Casey West > poest-0.20030407 > POEST::Config

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NAME ^

POEST::Config - Details of Writing a POEST Configurator

ABSTRACT ^

Details for writing a plugin configurator.

DESCRIPTION ^

poest needs to be configured. Yes folks, that means writing (or at least editing) a configuration of some sort. I say "of some sort" because there may be lots of different approaches to configuration. This is the default configuration method. This is also the reference implementation.

Conventions

Package setup

Configuration modules are really classes. Yes, classes. An object instance is created and used to get configuration sets. There are a certain number of methods a configuration must provide, as well as a certain functionality, described below.

The actual setup and type of configuration that a class accepts is completley out in the open. The most common is a configuration file. There are many more avenues that can be explored, some much more useful than a configuration file. Consider storing configuration in a database or LDAP directory. Perhaps in a DBM file or something else all together. It's up to you.

Functionality

Plugins need to have a couple of ways to represent configuration information. First is a single key/value pair. Second is a slightly more complex key/list of values. A plugin configurator must provide both options. As an example configuration file.

  # key/value
  Port 25
  
  # key/list of values
  Plugin POEST::Plugin::Queue::DiskHash
  Plugin POEST::Plugin::Deliver::Local

These configuration options should boil down to a data structure such as this.

  {
    port   => 25,
    plugin => [
                'POEST::Plugin::Queue::DiskHash',
                'POEST::Plugin::Deliver::Local',
              ],
  };

Note that the keys, or configuration parameter names, have been lower-cased in the data structure. This was on purpose, because it should always happen.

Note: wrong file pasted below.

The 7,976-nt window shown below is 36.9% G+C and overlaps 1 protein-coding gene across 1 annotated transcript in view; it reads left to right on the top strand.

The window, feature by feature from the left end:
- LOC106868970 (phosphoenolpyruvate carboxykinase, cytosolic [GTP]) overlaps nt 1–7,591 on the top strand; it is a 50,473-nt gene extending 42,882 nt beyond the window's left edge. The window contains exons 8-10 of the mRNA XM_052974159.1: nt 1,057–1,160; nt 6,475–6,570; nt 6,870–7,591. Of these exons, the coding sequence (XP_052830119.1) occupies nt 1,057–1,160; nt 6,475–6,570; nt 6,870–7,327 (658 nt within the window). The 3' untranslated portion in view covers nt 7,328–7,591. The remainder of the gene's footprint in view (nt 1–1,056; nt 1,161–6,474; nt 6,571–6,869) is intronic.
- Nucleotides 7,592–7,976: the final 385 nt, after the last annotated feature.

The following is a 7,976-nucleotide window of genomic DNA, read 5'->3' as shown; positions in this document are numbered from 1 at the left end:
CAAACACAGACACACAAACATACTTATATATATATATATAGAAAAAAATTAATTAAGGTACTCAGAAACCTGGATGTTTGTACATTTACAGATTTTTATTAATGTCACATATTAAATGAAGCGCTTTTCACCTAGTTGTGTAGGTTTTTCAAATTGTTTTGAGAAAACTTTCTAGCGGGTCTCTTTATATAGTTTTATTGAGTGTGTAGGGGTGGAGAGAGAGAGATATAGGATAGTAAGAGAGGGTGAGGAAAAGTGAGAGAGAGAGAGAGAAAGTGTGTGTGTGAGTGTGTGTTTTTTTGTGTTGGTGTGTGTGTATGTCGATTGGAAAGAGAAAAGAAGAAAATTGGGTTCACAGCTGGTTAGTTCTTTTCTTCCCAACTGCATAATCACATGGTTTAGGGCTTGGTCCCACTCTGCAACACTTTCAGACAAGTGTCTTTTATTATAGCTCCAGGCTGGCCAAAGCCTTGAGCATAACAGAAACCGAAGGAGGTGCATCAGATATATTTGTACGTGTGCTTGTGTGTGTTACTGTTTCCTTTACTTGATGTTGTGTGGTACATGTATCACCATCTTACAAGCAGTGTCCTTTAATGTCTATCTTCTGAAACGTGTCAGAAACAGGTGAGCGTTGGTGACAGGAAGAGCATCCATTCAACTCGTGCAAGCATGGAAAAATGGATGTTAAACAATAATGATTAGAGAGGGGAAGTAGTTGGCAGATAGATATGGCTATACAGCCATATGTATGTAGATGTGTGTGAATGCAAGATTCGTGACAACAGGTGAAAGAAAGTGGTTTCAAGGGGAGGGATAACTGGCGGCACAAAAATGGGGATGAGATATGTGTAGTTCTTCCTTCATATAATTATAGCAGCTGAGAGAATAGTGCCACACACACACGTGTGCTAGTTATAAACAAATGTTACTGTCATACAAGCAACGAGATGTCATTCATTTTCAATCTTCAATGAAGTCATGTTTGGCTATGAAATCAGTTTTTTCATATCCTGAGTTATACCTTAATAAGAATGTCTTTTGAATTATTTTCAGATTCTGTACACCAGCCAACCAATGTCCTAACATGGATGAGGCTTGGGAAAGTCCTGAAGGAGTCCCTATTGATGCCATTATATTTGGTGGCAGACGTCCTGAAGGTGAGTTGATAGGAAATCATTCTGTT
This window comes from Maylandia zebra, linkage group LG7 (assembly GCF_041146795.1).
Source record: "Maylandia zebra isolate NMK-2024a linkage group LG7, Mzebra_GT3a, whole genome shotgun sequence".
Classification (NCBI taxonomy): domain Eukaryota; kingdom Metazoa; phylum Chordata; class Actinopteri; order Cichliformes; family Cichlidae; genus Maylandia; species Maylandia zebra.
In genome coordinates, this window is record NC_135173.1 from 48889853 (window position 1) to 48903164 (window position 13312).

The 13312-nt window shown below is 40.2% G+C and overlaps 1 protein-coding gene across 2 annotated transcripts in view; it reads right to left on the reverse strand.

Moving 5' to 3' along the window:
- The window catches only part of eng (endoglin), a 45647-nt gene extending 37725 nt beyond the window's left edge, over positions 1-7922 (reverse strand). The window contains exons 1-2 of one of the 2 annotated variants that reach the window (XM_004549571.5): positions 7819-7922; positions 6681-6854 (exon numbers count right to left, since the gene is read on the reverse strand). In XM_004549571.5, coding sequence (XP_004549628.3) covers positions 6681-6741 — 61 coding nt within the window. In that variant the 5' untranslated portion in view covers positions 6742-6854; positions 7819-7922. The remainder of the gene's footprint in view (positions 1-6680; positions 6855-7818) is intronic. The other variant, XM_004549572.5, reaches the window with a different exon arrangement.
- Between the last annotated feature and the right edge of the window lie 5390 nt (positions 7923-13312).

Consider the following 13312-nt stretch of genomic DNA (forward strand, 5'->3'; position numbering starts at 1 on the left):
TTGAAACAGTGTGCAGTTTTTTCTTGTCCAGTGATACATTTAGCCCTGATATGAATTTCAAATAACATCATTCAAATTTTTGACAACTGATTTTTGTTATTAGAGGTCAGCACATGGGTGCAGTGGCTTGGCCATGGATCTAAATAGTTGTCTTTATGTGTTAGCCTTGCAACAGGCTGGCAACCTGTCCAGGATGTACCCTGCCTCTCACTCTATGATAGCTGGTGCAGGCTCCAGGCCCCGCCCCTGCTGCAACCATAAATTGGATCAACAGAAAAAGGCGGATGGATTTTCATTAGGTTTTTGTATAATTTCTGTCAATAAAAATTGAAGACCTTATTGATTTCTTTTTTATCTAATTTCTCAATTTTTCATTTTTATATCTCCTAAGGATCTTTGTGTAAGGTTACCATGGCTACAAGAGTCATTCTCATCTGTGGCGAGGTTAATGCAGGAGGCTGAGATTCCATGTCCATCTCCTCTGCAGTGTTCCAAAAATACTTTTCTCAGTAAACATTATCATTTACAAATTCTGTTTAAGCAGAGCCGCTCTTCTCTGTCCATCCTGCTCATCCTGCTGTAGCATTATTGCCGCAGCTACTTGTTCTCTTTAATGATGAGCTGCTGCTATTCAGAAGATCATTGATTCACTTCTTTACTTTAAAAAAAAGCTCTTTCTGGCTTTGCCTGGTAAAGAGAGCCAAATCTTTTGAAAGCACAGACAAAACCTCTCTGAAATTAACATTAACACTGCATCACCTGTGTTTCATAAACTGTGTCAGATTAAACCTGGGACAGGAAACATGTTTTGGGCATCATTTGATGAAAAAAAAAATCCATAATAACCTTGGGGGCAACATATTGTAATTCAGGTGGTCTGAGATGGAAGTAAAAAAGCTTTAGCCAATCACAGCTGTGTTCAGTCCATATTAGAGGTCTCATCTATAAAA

Public method API

The public API for configuration classes is pretty well set. After all, it is only used in one place, server initialization.

new()

new() is the constructor. Arguments are passed to new() as a list of key/value pairs. Any arguments recieved by new() were what was passes directly to POEST::Server->new(). Arguments must be validated and checked for accuracy, and existence. If something is wrong, an exception should be thrown. This will end the server initialization and terminate the server so the problem can be fixed.

new() returnes an instance object of your configuration class.

As this is a base class for poest configuration classes, we do provide a simple constructor.

  sub new {
    my ($class, %args) = @_;

    return bless \%args, $self;
  }

This should be overriden, to at least include configuration checking.

  sub new {
    my $self = shift->SUPER::new( @_ );
    
    # .. do validation ..
    
    return $self;
  }
config()

This method returns the entire configuration data structure. Useful for serialization, should the need arise. This data structure should be returned as a hash reference as described previously in the section on functionality.

Here is a simple example.

  sub config {
    my ($self) = @_;

    return $self;
  }

This very method is provided in this base class, and that's the very reason it should be overriden.

get()

This method accepts a list of configuration parameters to get. For all that exist in the configuration, they will be returned as a hash reference. This is analigous to retrieving a slice of the configuration.

Here is the example in this base class.

  sub get {
    my ($self, @configs) = @_;
    
    my %conf = ();
    foreach ( @configs ) {
      $conf{$_} = $self->{$_} if exists $self->{$_};
    }
    
    return \%conf;
  }

Again, this method should be overriden in the sub-class.

set()

Now you too can set configuration parameters at run time. This goes against everything daemon methedology believes in, but then, it's also useful. There may be some odd and rather insane situations where you want to set a configration parameter (or change an existing one) during runtime. It will not be serialized to the original source of configuration, that's just going too far. Instead it is a modification of the in-memory copy.

Here is an example.

  sub set {
    my ($self, %set) = @_;

    my @keys = keys %set;

    @{$self}{@keys} = @set{@keys};
  }

This method is provided in the base class and should be overriden.

AUTHOR ^

Casey West, <casey@dyndns.org>

COPYRIGHT AND LICENSE ^

Copyright 2003 DynDNS.org

You may distribute this package under the terms of either the GNU General Public License or the Artistic License, as specified in the Perl README file, with the exception that it may not be placed on physical media for distribution without the prior written approval of the author.

THIS PACKAGE IS PROVIDED WITH USEFULNESS IN MIND, BUT WITHOUT GUARANTEE OF MERCHANTABILITY OR FITNESS FOR A PARTICULAR PURPOSE. USE IT AT YOUR OWN RISK.

For more information, please visit http://opensource.dyndns.org

SEE ALSO ^

perl, POEST::Server, POEST::Config::General.

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